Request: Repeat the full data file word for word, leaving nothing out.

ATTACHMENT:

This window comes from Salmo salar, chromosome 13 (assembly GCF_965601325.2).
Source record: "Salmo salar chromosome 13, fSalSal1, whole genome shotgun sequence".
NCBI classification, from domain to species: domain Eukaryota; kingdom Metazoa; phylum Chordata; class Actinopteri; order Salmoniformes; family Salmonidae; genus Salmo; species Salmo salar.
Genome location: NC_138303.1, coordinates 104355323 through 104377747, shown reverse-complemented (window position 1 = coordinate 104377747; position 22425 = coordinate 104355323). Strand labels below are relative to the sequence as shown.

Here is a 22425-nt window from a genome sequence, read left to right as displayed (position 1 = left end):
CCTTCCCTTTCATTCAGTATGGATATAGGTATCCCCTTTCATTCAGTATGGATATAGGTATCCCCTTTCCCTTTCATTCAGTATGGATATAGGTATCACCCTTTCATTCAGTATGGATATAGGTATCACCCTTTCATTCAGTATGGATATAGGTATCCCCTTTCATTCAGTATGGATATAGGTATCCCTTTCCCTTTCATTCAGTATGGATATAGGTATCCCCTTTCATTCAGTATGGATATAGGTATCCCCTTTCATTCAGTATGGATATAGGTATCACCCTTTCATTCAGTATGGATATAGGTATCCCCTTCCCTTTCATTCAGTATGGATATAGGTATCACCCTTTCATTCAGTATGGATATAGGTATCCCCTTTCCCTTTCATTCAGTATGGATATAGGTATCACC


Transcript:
This window comes from Salmo salar, chromosome 13 (assembly GCF_965601325.2).
Source record: "Salmo salar chromosome 13, fSalSal1, whole genome shotgun sequence".
NCBI classification, from domain to species: domain Eukaryota; kingdom Metazoa; phylum Chordata; class Actinopteri; order Salmoniformes; family Salmonidae; genus Salmo; species Salmo salar.
Genome location: NC_138303.1, coordinates 104355323 through 104377747, shown reverse-complemented (window position 1 = coordinate 104377747; position 22425 = coordinate 104355323). Strand labels below are relative to the sequence as shown.

Here is a 22425-nt window from a genome sequence, read left to right as displayed (position 1 = left end):
CCTTCCCTTTCATTCAGTATGGATATAGGTATCCCCTTTCATTCAGTATGGATATAGGTATCCCCTTTCCCTTTCATTCAGTATGGATATAGGTATCACCCTTTCATTCAGTATGGATATAGGTATCACCCTTTCATTCAGTATGGATATAGGTATCCCCTTTCATTCAGTATGGATATAGGTATCCCTTTCCCTTTCATTCAGTATGGATATAGGTATCCCCTTTCATTCAGTATGGATATAGGTATCCCCTTTCATTCAGTATGGATATAGGTATCACCCTTTCATTCAGTATGGATATAGGTATCCCCTTCCCTTTCATTCAGTATGGATATAGGTATCACCCTTTCATTCAGTATGGATATAGGTATCCCCTTTCCCTTTCATTCAGTATGGATATAGGTATCACC